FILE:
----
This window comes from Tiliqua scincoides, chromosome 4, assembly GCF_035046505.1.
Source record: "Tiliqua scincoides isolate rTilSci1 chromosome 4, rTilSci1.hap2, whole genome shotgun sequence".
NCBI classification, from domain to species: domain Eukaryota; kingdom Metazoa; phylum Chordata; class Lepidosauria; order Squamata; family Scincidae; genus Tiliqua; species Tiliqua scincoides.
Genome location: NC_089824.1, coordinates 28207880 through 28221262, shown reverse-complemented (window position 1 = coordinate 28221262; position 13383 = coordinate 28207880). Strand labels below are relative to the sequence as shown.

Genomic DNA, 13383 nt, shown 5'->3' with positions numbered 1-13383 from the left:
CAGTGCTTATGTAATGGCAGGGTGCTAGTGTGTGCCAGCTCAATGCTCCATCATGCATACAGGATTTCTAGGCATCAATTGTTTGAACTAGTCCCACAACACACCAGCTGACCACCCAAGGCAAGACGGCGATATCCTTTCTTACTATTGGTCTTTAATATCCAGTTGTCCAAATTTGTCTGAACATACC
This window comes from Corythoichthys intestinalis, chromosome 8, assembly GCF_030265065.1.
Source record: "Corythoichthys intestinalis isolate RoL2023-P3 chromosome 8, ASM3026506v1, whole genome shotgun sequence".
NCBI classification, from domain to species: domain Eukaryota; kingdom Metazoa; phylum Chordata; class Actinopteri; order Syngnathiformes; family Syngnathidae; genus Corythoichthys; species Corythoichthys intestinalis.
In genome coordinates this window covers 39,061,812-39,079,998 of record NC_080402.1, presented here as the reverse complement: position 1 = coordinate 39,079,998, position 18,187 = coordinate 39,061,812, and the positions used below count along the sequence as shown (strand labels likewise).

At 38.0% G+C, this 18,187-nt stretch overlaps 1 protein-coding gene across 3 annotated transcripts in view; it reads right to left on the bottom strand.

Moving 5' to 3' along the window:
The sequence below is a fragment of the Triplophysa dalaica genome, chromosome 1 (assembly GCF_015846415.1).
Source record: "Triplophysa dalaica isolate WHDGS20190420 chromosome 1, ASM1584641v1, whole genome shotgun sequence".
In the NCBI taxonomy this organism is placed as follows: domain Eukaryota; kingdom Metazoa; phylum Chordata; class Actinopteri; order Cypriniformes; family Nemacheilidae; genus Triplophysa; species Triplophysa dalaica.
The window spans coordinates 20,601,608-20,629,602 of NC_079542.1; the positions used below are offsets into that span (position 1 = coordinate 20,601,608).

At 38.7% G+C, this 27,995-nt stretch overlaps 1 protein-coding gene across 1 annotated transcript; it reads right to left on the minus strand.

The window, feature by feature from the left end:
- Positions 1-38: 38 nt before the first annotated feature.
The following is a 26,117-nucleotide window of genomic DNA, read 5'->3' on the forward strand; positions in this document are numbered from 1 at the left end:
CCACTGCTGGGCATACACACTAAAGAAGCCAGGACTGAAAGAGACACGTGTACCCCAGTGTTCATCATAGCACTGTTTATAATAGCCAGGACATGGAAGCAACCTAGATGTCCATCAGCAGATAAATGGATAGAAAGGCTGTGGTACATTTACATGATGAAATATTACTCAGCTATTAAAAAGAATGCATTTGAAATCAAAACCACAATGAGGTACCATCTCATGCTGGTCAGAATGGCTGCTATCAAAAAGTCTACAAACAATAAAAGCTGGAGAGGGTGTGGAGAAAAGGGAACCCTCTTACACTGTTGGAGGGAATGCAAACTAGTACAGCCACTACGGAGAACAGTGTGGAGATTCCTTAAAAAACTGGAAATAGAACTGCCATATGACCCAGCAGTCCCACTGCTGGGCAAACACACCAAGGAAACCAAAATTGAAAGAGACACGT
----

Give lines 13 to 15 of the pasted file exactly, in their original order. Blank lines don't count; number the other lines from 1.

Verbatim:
The sequence below is a fragment of the Triplophysa dalaica genome, chromosome 1 (assembly GCF_015846415.1).
Source record: "Triplophysa dalaica isolate WHDGS20190420 chromosome 1, ASM1584641v1, whole genome shotgun sequence".
In the NCBI taxonomy this organism is placed as follows: domain Eukaryota; kingdom Metazoa; phylum Chordata; class Actinopteri; order Cypriniformes; family Nemacheilidae; genus Triplophysa; species Triplophysa dalaica.